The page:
Amy Nyanpi is an American artist based in Japan. Her interest in both technology and art led her to the discovery of databending, a form that encompasses a variety of processes involving the manipulation of an image's raw data in order to produce visual glitches. She writes her own custom scripts and programs in order to do this, always keeping up to speed with the exponentially evolving world of technology.

Internet culture, ranging from Japanese Otaku to the Anonymous movement out of 4chan, inspire her to the point that she considers herself a citizen of the Internet rather than of any particular nation, a concept that heavily influences her art. I first discovered her work through reddit.com's glitch art sub-reddit, where she actively posts content from her Tumblr blog, Abstract Internetism. She kindly let me interview her about her work, and the methods behind it.

How were you introduced to glitch art?

I personally have only just gotten into producing my own glitch art seriously in the past year, but I've been a big computer geek my whole life and I was pretty big into the demo/hacker scene in the 90s. A lot of the glitch art we are seeing today has its roots in the demo/hacker scene I think. Glitch art is sort of a combination of two of my favorite things: art and technology, so I think I was always kind of drawn to it for that reason.

 

The ‘Manifesto’ section of your blog includes some insightful comments on the ethos of what you dub ‘Abstract Internetism’, placing it in a cultural context and citing Transhumanism, Fluxus and Dada as ancestors of the form. Are there any other ideas, movements or artists that inspire your work?

I run the blog with a friend (he actually wrote the Manifesto, although a lot of the idea itself was born from our discussions about art and technology) so I can't speak for him or anyone else who may have some attachment to the movement, but for me personally Transhumanism, Futurology, Dada, Fluxus, all those things are certainly a huge influence on me and my art. A lot of the philosophies and ideas behind Abstract Internetism though are just my own personal philosophies that I have developed over the years. Technology and science are probably two of the biggest themes behind my art and play a major part in why I do what I do.

What is it that differentiates the terms ‘Abstract Internetism’ and ‘Glitch Art’?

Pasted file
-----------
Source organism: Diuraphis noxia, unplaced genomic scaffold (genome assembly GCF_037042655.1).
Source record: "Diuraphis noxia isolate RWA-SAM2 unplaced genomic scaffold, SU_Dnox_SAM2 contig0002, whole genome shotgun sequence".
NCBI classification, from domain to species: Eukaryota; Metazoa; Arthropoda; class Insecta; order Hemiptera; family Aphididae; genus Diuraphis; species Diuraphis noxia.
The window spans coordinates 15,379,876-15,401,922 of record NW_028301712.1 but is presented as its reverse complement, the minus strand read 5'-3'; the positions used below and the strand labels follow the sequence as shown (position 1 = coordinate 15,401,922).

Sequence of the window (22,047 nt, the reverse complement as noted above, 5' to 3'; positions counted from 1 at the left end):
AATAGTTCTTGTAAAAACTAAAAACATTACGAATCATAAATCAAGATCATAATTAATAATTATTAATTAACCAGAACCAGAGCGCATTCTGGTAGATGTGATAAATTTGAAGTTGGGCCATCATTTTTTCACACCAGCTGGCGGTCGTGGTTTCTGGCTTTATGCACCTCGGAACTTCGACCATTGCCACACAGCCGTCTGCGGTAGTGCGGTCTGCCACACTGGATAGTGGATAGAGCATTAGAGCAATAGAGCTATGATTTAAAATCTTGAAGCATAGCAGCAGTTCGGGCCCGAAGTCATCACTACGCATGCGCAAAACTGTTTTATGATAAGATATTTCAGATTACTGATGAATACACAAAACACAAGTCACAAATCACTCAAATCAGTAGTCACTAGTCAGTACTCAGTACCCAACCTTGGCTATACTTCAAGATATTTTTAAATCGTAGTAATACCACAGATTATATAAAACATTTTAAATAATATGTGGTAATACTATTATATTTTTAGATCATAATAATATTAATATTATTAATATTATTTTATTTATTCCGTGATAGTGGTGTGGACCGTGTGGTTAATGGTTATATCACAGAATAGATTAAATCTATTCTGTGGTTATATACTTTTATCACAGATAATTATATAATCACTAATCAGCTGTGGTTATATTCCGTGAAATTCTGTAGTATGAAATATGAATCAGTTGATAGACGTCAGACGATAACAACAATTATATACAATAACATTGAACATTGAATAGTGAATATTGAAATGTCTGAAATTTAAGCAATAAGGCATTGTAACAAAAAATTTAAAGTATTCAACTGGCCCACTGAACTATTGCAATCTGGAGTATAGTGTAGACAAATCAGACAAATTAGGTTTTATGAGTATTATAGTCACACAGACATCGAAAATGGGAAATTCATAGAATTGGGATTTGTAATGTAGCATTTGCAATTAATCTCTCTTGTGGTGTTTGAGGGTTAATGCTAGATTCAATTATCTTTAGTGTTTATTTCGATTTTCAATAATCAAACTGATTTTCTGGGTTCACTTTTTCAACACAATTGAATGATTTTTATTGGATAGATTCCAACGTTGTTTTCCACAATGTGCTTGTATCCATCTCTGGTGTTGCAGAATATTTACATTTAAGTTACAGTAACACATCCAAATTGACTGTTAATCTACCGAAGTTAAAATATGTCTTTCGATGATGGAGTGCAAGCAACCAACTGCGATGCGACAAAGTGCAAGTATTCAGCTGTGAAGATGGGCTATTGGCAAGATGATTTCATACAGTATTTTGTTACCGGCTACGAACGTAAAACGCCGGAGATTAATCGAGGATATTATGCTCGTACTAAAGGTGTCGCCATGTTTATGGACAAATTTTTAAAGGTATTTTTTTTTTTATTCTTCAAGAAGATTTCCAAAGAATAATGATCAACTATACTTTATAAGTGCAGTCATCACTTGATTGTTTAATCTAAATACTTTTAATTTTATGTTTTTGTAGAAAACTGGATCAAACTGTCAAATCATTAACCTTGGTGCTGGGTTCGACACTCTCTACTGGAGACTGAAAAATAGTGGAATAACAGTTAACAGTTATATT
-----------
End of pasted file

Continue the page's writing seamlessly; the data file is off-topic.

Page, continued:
Abstract Internetism is a sort of "non-movement" that a friend and I came up with as a way to describe some of the new trends we were noticing in the contemporary art world. It is actually quite similar to the New Aesthetic movement, but I feel like New Aesthetic does not quite meet our ideals which is why we decided to create our own sort of definition to encapsulate the trends we saw. Abstract Internetism encapsulates many different styles of art, and glitch art just happens to be one of those due to its close relationship with the Internet and technology. The definition of Abstract Internetism itself is a forever changing one as the world of art on the Internet is a rapidly changing one. Basically, Abstract Internetism is kind of a catch-all in an attempt to summarize and group together Internet art culture, which I think we can all agree that glitch art is definitely a part of.

I have noticed that you exclusively use found art. Is there something in particular that attracts you to the manipulation of others’ images over your own?

A major concept behind my work is the manipulation of data. Each one of my pieces is supposed to represent the literally infinite stream of data that is flowing into the Internet every second. Basically that is why I prefer to use existing data in my work.

Do you have a favourite method of databending, or do you prefer to constantly experiment with different approaches?

I pretty much always do my databending in a hex editor. I do use Audacity from time to time, but I try to keep things as interesting as possible so that all of my pieces don't end up looking the same. I like the colorful glitching effect you can get from glitching JPGs though, so they are probably my favorite format to work with. I do a lot of file conversion back and forth though to combine different databending techniques. I do like to always be trying something new though, so I am always playing with new methods.

Are there any unique touches that you like to apply to your work?

Basically, as I was describing before, all of my work comes down to manipulating data. I try to make it so that everything I do has a purpose. Every bit of data that I edit is edited for a reason. I do often apply subtle and not-so-subtle changes of my own in Photoshop in addition to my databending. The purpose of my work is to try to bring awareness to the data that is now affecting all of our lives daily, so whatever it takes to spread that message is what I do.

 

 

 

Michael Baker

 

I am the Founder and Editor-in-chief of New Rising Media. You can follow me on Twitter @MrJasonEngland.